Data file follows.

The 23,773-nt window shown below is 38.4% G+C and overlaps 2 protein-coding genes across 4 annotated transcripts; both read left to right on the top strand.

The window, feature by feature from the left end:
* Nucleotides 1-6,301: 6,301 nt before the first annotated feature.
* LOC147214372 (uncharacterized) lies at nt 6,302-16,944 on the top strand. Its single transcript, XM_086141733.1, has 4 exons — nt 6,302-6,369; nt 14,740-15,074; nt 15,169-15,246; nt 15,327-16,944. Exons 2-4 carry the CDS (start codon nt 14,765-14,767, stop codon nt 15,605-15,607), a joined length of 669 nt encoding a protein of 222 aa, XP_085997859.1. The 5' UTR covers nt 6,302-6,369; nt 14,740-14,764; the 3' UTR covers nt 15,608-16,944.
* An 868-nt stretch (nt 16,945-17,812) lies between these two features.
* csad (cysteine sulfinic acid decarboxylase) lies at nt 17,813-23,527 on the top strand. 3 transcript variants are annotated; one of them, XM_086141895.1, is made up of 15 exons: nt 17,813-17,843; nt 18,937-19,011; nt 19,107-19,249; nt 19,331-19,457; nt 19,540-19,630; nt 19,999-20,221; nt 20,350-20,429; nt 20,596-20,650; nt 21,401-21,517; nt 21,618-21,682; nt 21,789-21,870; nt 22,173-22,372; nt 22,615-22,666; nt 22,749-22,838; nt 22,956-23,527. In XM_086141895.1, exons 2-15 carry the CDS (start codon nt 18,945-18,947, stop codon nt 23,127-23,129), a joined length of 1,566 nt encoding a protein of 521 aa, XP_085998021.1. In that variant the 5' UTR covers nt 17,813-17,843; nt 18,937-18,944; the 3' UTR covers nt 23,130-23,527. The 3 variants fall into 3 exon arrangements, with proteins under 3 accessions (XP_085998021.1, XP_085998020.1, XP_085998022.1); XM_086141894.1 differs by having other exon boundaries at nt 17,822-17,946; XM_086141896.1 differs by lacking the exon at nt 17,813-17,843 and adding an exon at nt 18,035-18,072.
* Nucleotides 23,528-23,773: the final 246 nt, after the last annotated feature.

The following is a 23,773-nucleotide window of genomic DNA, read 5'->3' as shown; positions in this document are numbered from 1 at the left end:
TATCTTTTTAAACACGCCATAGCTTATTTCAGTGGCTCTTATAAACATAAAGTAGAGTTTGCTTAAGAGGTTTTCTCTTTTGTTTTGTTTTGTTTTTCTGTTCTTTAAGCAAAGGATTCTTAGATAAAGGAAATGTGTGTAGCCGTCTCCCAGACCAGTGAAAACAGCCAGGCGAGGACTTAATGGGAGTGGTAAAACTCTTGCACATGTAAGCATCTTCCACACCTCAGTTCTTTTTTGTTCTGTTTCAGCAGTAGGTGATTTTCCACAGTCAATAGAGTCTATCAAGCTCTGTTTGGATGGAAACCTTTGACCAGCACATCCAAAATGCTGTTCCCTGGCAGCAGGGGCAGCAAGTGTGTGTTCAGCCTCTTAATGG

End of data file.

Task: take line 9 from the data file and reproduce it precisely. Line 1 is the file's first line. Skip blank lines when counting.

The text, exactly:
TATCTTTTTAAACACGCCATAGCTTATTTCAGTGGCTCTTATAAACATAAAGTAGAGTTTGCTTAAGAGGTTTTCTCTTTTGTTTTGTTTTGTTTTTCTGTTCTTTAAGCAAAGGATTCTTAGATAAAGGAAATGTGTGTAGCCGTCTCCCAGACCAGTGAAAACAGCCAGGCGAGGACTTAATGGGAGTGGTAAAACTCTTGCACATGTAAGCATCTTCCACACCTCAGTTCTTTTTTGTTCTGTTTCAGCAGTAGGTGATTTTCCACAGTCAATAGAGTCTATCAAGCTCTGTTTGGATGGAAACCTTTGACCAGCACATCCAAAATGCTGTTCCCTGGCAGCAGGGGCAGCAAGTGTGTGTTCAGCCTCTTAATGG